Tech

Amazon pushes deworming drug falsely touted as Covid treatment

Key Points
  • Amazon is directing users to a deworming drug falsely touted as a cure for Covid-19.
  • User reviews on some listings appear to uphold false claims that ivermectin is a treatment for the coronavirus, with one review including a link to a Covid misinformation site.
  • The CDC and FDA have warned against using ivermectin as a treatment for Covid-19.

In this article

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Amazon algorithms direct users to horse dewormer medicine for Covid

Amazon is directing users to an anti-parasitic drug falsely claimed to be a treatment for Covid-19.

The drug, called ivermectin, is typically used to treat or prevent parasites in animals. In recent weeks, it has become the latest false cure for Covid-19, prompting warnings from the Food and Drug Administration and the Centers for Disease Control and Prevention.

When CNBC searched for the term "iv" on Amazon, the website's auto-complete function suggested a range of ivermectin products, including "ivermectin pills," "ivermectin paste" and "ivermectin injectable." The auto-complete search results are a sign that enough people have been searching for "ivermectin" that Amazon's search algorithm was automatically trained to put it at the top of suggested results.

When CNBC searched for the term "iv" on Amazon, the website's auto-complete function suggested a range of ivermectin products, including "ivermectin pills," "ivermectin paste" and "ivermectin injectable."

User reviews on some of the products appeared to make reference to false claims that ivermectin is a treatment for Covid-19. One review read, "Yes I used it for that. Two doses, completely gone. This stuff absolutely works. The rumors are true."

On a separate ivermectin listing, one reviewer provided dosing directions and included a link to a website promoting Covid misinformation, including that ivermectin is "safe and effective" for treating Covid-19.

Amazon spokesperson Craig Andrews told CNBC in a statement: "Amazon's autocomplete responses are driven by customer activity. We are blocking certain autocomplete responses to address these concerns."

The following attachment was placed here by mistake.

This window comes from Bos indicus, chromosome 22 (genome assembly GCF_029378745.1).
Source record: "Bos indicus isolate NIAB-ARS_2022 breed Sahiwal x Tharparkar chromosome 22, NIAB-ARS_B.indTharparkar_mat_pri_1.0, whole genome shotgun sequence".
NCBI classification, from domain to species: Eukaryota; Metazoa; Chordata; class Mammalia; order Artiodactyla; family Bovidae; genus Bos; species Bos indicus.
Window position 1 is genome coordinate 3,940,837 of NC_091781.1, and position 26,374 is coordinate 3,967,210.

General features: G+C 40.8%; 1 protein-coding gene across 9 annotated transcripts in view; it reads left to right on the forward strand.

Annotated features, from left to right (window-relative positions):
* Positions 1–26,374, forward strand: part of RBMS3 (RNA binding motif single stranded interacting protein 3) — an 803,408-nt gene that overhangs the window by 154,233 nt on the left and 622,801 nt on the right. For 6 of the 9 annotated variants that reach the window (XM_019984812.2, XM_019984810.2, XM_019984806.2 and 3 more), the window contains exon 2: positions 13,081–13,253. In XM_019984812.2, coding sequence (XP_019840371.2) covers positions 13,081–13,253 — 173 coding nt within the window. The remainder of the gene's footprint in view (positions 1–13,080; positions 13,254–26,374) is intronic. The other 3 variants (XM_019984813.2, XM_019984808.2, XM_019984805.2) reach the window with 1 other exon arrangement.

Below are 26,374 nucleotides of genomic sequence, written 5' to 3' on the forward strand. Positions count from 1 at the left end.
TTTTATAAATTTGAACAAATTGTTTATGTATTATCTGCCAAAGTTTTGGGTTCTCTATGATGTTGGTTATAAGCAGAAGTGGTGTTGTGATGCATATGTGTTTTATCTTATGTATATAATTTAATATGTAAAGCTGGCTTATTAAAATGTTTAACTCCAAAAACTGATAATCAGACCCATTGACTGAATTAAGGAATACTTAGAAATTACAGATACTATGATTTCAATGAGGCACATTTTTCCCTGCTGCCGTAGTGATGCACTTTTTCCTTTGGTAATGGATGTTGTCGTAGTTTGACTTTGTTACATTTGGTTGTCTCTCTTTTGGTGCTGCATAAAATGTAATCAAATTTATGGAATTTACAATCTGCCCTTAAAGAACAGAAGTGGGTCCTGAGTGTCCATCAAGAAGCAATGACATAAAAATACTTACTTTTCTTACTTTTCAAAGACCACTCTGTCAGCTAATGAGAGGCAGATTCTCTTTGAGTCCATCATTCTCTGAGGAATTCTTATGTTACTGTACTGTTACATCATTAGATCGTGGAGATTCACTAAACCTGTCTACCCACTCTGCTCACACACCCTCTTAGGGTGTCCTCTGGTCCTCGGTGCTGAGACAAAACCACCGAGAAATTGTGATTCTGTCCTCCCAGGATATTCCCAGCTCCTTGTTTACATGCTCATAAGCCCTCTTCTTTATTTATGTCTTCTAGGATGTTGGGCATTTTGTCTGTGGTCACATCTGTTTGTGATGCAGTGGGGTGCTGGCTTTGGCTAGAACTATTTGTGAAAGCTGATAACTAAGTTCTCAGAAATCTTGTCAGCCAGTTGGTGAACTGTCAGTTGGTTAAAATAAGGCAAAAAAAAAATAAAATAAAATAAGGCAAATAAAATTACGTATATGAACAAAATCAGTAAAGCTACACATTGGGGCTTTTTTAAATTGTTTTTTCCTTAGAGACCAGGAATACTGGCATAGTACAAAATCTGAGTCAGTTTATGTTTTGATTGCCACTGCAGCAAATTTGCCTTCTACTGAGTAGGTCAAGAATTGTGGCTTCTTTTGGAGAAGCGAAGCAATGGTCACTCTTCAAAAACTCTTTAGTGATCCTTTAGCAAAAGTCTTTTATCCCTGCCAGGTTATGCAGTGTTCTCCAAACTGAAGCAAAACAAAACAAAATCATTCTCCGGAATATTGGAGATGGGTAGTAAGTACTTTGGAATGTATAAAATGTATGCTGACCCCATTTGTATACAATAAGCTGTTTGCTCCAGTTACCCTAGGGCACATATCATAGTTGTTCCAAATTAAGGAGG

A few hours after this story was published, Amazon added a notice to searches for "ivermectin for humans," which notes that the FDA advises against the use of ivermectin to treat or prevent Covid-19. It instructs users to visit the FDA website for more information.

The same notice also appears on searches for "ivermectin covid."

Ivermectin can be used by humans in small doses to treat parasites such as head lice, but it is most commonly used by veterinarians to deworm large animals. While it has been referred to as a "wonder drug" for treating some parasitic illnesses, it has not been shown to be effective against Covid-19 or other viruses.

Nevertheless, it has gotten a lot of attention, including in some Facebook groups and Reddit communities, NBC News reported.

Prescriptions written for ivermectin are up 24-fold compared with before the pandemic, according to the CDC. Normally, about 3,600 prescriptions are written for ivermectin per week. "Since early July 2021, outpatient ivermectin dispensing has again begun to rapidly increase, reaching more than 88,000 prescriptions in the week ending August 13, 2021," the CDC said.

Earlier this month, the FDA put out an advisory that warned Americans not to ingest ivermectin.

Amazon has previously faced scrutiny over the sale of products with misleading coronavirus claims on its marketplace. Last February, amid a rise in products with suspect coronavirus claims, the company added a notice to searches for "coronavirus," "Covid-19," "n95 mask" and other terms that directed users to the CDC for more information about prevention and treatment of the disease.

Amazon has struggled to remove books and other products containing coronavirus misinformation. A recent study by University of Washington researchers found that more than 10% of Amazon search results show products that promote health misinformation. Researchers examined books, e-books, audiobooks, apparel and dietary supplements.